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dc.contributor.authorStratton, John M.
dc.contributor.authorDevlin, Frances A.
dc.description.abstractThis poster provides information about the changes that have occurred in reference services at the University of Kansas (KU) Libraries since 2002. Our intent is to illustrate the evolution of thinking about reference services in the last few years, based on our experiences, to provide information to others contending with this same issue.

We will illustrate how our services have been influenced by the progression of assessment activities designed both to build a culture of assessment and to gather information about user behavior and expectations on our campus. Assessment activities include the campus-wide administration of LibQual (completed three times since 2000), in addition to purely local instruments and surveys designed to gauge user response to service changes. Over the last six years the evolution of reference services have both paralleled and been informed by the development of incipient assessment efforts at the University of Kansas, aimed at gathering relevant information about users in several areas, including reference services within the Libraries.

At the University of Kansas Libraries, reference services have been reconfigured several times over the last few years. Modifications to the service were largely in response to a university campus undergoing significant technological innovations and in recognition of the need to adjust traditional services to meet changing user expectations. Those changes that were considered and ultimately advanced on an organization-wide basis were expressions of organizational strategies explicitly chosen by the Libraries administration to position reference services in ways deemed more favorable to engage with university constituents: the faculty, students and staff who comprise our community of users.

For many years, KU Libraries offered traditional, desk-bound reference services at the two largest libraries on campus – Watson and Anschutz libraries. However, KU Libraries sought to redefine its reference services in 2002 to take advantage of changing user behaviors and technologically-enhanced access to informational and scholarly resources and to better utilize library faculty time. Some of these changes included all or some of the following initiatives: combined service desks, design and implementation of a “peer and tier” model that relied on student workers as front line service attendants supported by librarians in reserve; paraprofessional staff (i.e., not librarians) presence at the desks; cross-training staff members of other departments to provide reference services; combined circulation/reference service points; and vigorous approaches to training of all desk personnel. At the same time, initiatives in chat and other virtual reference services were inaugurated to provide users significantly greater latitude in contacting the libraries for reference and research assistance.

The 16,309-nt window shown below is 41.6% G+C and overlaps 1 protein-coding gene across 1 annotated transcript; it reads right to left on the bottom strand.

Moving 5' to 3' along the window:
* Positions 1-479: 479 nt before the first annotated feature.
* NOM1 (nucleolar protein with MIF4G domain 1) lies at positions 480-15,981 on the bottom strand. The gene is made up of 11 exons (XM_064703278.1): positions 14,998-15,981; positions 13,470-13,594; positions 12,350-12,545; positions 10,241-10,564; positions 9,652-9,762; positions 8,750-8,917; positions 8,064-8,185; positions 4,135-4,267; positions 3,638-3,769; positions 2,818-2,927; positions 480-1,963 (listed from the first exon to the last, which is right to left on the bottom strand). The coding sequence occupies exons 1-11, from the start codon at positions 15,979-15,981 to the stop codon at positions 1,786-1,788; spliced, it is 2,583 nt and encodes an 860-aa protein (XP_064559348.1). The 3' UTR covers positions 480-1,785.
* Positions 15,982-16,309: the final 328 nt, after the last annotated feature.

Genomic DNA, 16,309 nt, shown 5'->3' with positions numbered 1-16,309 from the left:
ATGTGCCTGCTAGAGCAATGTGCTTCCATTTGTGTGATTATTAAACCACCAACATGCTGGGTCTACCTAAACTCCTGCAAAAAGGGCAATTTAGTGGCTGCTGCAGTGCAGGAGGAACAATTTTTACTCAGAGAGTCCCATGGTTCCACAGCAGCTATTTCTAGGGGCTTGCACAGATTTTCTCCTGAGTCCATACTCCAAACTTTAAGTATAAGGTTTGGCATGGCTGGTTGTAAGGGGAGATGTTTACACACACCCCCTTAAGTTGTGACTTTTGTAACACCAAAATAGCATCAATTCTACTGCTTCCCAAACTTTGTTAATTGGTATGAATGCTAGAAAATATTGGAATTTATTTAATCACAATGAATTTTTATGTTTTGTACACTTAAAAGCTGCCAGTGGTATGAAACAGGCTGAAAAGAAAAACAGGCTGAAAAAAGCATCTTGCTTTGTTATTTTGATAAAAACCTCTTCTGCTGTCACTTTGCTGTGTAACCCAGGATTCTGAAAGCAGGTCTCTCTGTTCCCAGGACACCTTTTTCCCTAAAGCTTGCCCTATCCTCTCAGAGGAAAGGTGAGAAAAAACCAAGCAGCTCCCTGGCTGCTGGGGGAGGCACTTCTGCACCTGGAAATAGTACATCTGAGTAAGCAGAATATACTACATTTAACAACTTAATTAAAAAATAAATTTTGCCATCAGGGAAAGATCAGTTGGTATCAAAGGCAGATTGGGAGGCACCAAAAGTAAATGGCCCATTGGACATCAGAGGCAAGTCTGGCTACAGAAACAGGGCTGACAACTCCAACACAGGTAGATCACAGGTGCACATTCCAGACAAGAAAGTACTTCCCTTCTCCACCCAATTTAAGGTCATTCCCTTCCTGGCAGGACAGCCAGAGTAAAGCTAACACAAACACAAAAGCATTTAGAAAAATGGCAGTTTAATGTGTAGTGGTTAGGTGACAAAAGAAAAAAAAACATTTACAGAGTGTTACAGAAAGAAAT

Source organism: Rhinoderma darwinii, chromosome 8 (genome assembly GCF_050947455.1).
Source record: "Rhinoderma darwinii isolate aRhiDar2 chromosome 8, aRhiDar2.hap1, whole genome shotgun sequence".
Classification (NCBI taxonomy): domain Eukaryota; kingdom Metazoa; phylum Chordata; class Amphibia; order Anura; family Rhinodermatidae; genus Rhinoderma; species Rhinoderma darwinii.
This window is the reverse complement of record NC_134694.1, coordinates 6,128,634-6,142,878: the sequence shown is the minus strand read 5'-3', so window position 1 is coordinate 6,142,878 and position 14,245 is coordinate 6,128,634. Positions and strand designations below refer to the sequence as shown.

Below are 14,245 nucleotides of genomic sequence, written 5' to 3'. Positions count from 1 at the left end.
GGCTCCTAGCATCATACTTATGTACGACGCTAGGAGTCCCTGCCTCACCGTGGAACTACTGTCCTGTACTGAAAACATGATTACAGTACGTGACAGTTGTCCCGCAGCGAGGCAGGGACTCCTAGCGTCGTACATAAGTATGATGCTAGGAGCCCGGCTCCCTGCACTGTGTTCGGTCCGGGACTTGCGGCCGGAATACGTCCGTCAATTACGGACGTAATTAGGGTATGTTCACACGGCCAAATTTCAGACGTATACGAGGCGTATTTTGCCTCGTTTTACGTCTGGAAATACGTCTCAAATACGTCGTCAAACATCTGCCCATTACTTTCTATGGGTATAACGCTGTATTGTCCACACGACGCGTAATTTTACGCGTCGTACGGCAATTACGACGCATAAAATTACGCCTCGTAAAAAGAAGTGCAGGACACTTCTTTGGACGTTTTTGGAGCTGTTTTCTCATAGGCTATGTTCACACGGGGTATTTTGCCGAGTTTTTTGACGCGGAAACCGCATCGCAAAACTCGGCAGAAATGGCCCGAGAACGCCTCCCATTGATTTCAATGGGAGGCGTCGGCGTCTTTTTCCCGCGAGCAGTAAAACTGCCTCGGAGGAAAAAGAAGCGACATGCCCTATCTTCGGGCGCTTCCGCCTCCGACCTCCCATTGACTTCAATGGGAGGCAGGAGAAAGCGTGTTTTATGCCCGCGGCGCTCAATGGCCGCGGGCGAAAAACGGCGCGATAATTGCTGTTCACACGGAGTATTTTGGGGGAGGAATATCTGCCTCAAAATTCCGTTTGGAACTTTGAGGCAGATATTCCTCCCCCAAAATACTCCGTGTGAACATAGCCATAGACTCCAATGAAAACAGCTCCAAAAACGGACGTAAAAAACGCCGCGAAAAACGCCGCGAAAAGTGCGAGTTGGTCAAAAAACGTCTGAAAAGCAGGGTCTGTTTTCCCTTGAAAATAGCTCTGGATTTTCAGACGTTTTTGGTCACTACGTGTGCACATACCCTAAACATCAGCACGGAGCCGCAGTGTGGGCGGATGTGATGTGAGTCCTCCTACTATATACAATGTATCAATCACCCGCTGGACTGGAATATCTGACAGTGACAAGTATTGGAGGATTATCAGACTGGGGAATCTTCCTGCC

With the hiring of a new Dean of Libraries in 2006 and an assessment of the changes introduced over the previous four years, reference services is once more transforming its approach to public service. Recent changes have been greatly informed by debate about service-related issues such as ensuring the continued relevancy of reference in an era of increasing self-service; remaining user-centered and focused on community needs; adding value to services provided; and seeking ways to deploy technological tools that can be personalized to meet immediate user needs.
dc.description.sponsorshipLibrary Assessment Conference, Seattle WA, August 4-6, 2008
dc.subjectReference services
dc.title"No two directions are ever the same": Transforming reference services
kusw.oapolicyThis item does not meet KU Open Access policy criteria.

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